"The Narrative" comes to us after the surprising news that Sho Baraka was signed by critically acclaimed label Humble Beast, bringing a classy historical theme, excellent band production, and a refreshing yet thoughtful perspective on justice.
1. Forward, 1619 (ft. Adan Bean & C. Lacy)
2. Soul, 1971 (ft. Jamie Portee)
3. Kanye, 2009 (ft. Jackie Hill Parry)
4. Love, 1959
5. Here, 2016 (ft. Lecrea)
6. 30 & Up, 1986 (ft. Courtney Orlando)
7. Profhet, 1968 (ft. Jamie Portee)
8. Maybe Both, 1865 (ft. Jamie Portee)
9. Excellent, 2017
10. Road to Humble, 1979
11. My Hood, U.S.A., 1937 (ft. Vanessa Hill)
12. Words, 2006
13. Fathers, 2004
14. Piano Break, 33 A.D.
1 hour & 5 minutes
October 21st, 2016
On June 14th we received some very big news: that Sho Baraka was signed to Humble Beast Records. Sho already chose to leave Reach Records in 2011. A few years later, he independently released The Talented 10th. Now his fourth album, The Narrative comes to us as a result of his partnership with Humble Beast Records, who have a slightly unconventional way of distributing music—They actually share their music for free via their website along with releasing it across many platforms. Despite that, people still directly support what they do and buy a ton of albums.
For me, Sho Baraka has always been a challenging artist to listen to. I didn’t understand every detail on the subjects he speaks on, but I’m always more educated after I finish the album. He continues touching on conversations of social injustice and politics. Sho Baraka literally wants to change the narrative on the general view of these topics, encouraging us to be conscious and thoughtful of their impact during a crucial time.
With any form of hip hop you will somehow find mention of sex, drugs, and alcohol. Sho does bring these things up in a careful context, reminding us that this is indeed the lifestyle of some folks. He brings up social injustices in the black/african-american community going all the way back to the civil rights movement and slavery. He makes a reference to gun violence, in the form on an analogy asking “Is it a ballot or a bullet?” This line is inspired by a speech from Malcolm X, but is part of a wider message to use wise voting rather than violence, without promising allegiance to a single political party. In the last song he states that he “thought with his penis,” reflecting on how his former thoughts and actions were driven towards sinful lust and sexual desire.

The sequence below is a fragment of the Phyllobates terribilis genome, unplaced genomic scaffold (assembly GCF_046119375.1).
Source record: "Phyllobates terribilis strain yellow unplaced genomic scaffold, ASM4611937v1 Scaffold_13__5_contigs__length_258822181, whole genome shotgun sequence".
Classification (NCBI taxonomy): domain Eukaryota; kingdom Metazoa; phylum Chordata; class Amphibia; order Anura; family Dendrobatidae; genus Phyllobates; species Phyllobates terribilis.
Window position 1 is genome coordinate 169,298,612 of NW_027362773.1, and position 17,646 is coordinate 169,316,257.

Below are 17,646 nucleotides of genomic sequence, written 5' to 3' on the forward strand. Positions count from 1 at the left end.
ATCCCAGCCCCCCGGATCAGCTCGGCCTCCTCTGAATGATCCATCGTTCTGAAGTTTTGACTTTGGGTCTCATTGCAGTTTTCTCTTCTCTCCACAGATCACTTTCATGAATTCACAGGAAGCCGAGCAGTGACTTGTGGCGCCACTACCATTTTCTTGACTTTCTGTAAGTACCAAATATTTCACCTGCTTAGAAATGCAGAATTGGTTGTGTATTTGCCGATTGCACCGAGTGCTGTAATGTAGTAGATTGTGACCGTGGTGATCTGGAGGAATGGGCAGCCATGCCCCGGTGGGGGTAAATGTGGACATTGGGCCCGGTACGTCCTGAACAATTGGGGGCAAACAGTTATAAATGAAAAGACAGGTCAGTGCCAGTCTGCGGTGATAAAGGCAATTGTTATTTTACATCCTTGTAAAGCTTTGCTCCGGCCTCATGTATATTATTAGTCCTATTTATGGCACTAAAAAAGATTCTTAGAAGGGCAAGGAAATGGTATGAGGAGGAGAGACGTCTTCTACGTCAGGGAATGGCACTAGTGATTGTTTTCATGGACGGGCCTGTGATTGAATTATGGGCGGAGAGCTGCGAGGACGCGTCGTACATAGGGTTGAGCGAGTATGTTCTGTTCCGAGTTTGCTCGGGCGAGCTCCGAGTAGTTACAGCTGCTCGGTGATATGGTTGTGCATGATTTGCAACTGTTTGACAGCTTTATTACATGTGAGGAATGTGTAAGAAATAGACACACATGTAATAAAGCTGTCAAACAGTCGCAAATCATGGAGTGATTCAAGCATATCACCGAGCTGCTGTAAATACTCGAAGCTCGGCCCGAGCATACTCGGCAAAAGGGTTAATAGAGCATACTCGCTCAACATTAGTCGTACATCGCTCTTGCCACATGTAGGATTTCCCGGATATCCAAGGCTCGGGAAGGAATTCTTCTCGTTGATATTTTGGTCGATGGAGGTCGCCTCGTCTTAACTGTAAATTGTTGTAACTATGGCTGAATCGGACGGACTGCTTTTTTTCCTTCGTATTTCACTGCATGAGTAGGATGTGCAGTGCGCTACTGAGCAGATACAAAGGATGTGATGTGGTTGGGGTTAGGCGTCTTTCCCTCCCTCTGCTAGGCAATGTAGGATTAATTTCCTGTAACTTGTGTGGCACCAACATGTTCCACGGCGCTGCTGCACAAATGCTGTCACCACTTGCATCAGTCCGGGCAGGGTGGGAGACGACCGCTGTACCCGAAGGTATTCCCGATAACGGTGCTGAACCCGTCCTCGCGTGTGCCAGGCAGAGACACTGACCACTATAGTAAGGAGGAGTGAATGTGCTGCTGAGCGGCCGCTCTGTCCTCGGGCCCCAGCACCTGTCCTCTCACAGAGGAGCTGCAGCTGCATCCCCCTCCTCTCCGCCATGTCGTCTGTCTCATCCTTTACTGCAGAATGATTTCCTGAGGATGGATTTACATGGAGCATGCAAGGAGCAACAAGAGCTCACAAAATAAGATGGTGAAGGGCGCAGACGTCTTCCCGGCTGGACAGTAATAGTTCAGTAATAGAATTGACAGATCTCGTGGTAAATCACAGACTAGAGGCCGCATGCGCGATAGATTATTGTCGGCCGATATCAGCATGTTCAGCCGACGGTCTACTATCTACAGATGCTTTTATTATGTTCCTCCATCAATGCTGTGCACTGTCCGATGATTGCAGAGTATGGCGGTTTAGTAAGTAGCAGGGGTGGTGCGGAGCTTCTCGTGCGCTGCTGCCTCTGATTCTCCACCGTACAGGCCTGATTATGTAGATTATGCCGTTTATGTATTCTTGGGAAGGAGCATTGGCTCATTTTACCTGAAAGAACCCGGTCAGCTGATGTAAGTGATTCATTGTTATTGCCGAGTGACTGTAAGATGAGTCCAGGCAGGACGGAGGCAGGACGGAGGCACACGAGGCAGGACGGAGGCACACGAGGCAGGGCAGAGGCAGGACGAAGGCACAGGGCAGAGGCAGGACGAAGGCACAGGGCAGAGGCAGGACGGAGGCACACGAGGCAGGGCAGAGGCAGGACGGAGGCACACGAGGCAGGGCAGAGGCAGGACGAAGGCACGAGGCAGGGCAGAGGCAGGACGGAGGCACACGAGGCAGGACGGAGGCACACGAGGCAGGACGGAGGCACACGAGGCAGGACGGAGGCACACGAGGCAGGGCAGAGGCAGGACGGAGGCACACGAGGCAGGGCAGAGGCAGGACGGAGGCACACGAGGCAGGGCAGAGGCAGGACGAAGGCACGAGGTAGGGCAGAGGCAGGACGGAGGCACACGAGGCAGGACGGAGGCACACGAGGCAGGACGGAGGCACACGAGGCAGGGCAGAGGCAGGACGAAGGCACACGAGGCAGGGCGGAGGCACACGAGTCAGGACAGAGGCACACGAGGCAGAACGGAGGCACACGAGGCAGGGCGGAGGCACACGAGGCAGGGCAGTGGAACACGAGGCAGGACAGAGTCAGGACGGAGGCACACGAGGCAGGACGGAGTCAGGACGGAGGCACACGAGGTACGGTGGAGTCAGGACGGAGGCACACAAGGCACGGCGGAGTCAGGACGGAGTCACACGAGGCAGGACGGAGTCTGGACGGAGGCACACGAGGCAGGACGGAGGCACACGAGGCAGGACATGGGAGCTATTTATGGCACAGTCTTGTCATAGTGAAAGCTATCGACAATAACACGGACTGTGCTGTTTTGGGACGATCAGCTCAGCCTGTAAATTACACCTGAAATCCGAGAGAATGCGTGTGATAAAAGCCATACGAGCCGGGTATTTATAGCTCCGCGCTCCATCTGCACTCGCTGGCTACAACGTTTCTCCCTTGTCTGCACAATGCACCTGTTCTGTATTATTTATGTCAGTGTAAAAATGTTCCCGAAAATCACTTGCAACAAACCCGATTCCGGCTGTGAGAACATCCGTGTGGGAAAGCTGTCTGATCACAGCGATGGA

The fact that Sho isn’t afraid to talk about such heavy topics, on another level that no other artist is willing to go, is ultimately a good thing. Matthew 13:16 says, “But blessed are your eyes because they see, and your ears because they hear.” The thing I see happening is that not every listener will have the eyes to see and ears to hear the overall message of this album. Many listeners of “Christian” hip hop seem confined, listening only to upbeat anthems from artists like Lecrae, Andy Mineo, and Social Club. The genre has evolved so much beyond what gets played at youth groups, and Sho wants his listeners to mature too.
Much like Lecrae’s Church Clothes 3, the album cover of The Narrative gives off a classy vibe. Sho is rocking a suit in this picture, which looks like an old photo you might find in the history books. The same style carries on into the track list: alongside each song title is a specific year. The year listed beside each song title closely represents the subject or theme of the song. For example, the year 1979 in “Road to Humble, 1979” is actually the year he was born. Then in “Excellent, 2017,” Sho is pushing people to look toward the future instead of dwelling on the past. Notice that the songs are not ordered based on the year; the track list itself appears like a scrambled timeline.